We admit it. We’re really feasting on MARVEL’S AGENTS OF SHIELD. (Yeah, there are supposed to be some dots there in the last word, but c’mon, you know how hard that is to type?)
As we were saying, we ache with fanboy love for the show and just in case you do – how could you not? Dammit! – here’s the most interesting article on it we’ve seen to date:
by Emily S. Whitten
It’s stating the obvious to say that the modern Marvel movie machine has managed both to churn out a slew of awesome, successful movies, and to not fall into the trap of assembly-line production – in other words, that the movies, while they’ve built on each other beautifully and gained momentum with each new release, are all pretty unique and true to the characters and storylines they draw from. But how does that translate when Marvel tries to move such epic stories, in both scope and character, to the small screen? Pretty well, it turns out, with Joss Whedon and co. running the show.
The Agents of S.H.I.E.L.D. pilot aired Tuesday the 24th, and proved that it ispossible to tell small screen stories against the background of the current Marvel cinematic series. In fact, it gives the opportunity to tell larger stories with less – as in the pilot, where the plot builds on the fallout from The Avengers and the Battle of New York. Without showing the grand, epic event, the show is able to easily reference the new state of the world for both S.H.I.E.L.D. and ordinary citizens. Watchers who have seen the movie will instantly understand the world-building at work; and even those who somehow missed the movie will easily pick up on it and understand why as the series begins, S.H.I.E.L.D. is finding its place as “the line between the world and the weirder world.”
That weirder world could not be in better hands than those of Joss Whedon and his team. The pilot is an excellent blend of Whedon show elements that we know and love – witty banter, engaging characters (including women!) kicking ass and taking names, cameos of actors from previous Whedon projects (Ron Glass! J. August Richards!), and a mixture of action, adventure, wonder, mystery, and heart; and the Marvel canon and characterization that Marvel fans live for. The S.H.I.E.L.D. character we’ve come to love from the movies, Coulson, continues to be characterized as an endearingly geeky guy, and yet is now developing into a leader as well; and the new characters, like Skye, Ward, Fitz, Simmons, and May, are already, in one episode, fleshed out enough for viewers to care about what happens to them next.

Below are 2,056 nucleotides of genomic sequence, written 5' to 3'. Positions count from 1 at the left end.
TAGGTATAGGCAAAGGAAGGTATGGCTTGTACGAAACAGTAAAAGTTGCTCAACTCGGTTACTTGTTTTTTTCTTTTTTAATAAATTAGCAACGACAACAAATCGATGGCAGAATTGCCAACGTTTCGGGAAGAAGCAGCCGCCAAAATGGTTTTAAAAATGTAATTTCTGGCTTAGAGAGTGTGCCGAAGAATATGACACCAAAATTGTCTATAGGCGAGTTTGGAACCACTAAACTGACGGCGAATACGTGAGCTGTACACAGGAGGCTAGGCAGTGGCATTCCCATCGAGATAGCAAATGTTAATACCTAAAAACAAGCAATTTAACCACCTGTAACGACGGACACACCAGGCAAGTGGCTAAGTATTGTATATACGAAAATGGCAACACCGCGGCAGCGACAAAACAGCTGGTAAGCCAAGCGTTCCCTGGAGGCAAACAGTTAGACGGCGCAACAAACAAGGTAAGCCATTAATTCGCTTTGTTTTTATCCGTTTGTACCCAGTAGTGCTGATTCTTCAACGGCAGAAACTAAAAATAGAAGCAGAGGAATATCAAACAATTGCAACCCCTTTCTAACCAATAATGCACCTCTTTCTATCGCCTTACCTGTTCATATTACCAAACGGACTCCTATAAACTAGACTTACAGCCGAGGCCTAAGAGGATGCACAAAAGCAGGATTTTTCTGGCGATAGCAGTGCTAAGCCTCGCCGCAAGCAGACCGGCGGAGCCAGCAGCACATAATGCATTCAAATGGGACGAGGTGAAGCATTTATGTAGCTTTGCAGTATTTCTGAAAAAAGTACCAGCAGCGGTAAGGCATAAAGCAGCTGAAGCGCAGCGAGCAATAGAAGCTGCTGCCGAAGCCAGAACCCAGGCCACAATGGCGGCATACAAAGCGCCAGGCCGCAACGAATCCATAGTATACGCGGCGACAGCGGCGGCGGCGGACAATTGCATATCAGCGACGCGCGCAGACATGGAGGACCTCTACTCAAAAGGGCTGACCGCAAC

We also get to see glimpses of the Marvel cinematic universe in elements such as Maria Hill’s appearance, and the involvement of the Extremis virus. There are little Easter eggs for Marvel fans (like the almost-but-subverted-at-the-last-second Spider-Man quote); and references to people cosplaying as their newly discovered in-world superheroes, the Avengers. And most interestingly, from the very first, we are introduced to a take on S.H.I.E.L.D. that’s not entirely heroic – a S.H.I.E.L.D. that exists in the gray area of trying to protect Earth’s inhabitants from danger, and running the risk of becoming the invasive danger that people may have to fear. There’s an obvious analogue to the real world’s decreasing respect for privacy, and it’s accompanied by a serious (and seriously depressing) take on the current real-world economy and our displaced, unanchored work force of unemployed or marginally employed adults. Despite those themes being pretty darned depressing, I was happy to see them tackled head-on, and will be interested to see where the writers go with that next.
Speaking of the writers, at SDCC this year I sat down to chat with the writers and cast of the show, and now, I get to share those chats with you! (And although sadly my battery died too soon, I can also share a couple of short video clips of Joss Whedon and Clark Gregg, along with newly-uploaded clips from the Psychpress room, I Know That Voice panel, and more.) Enjoy!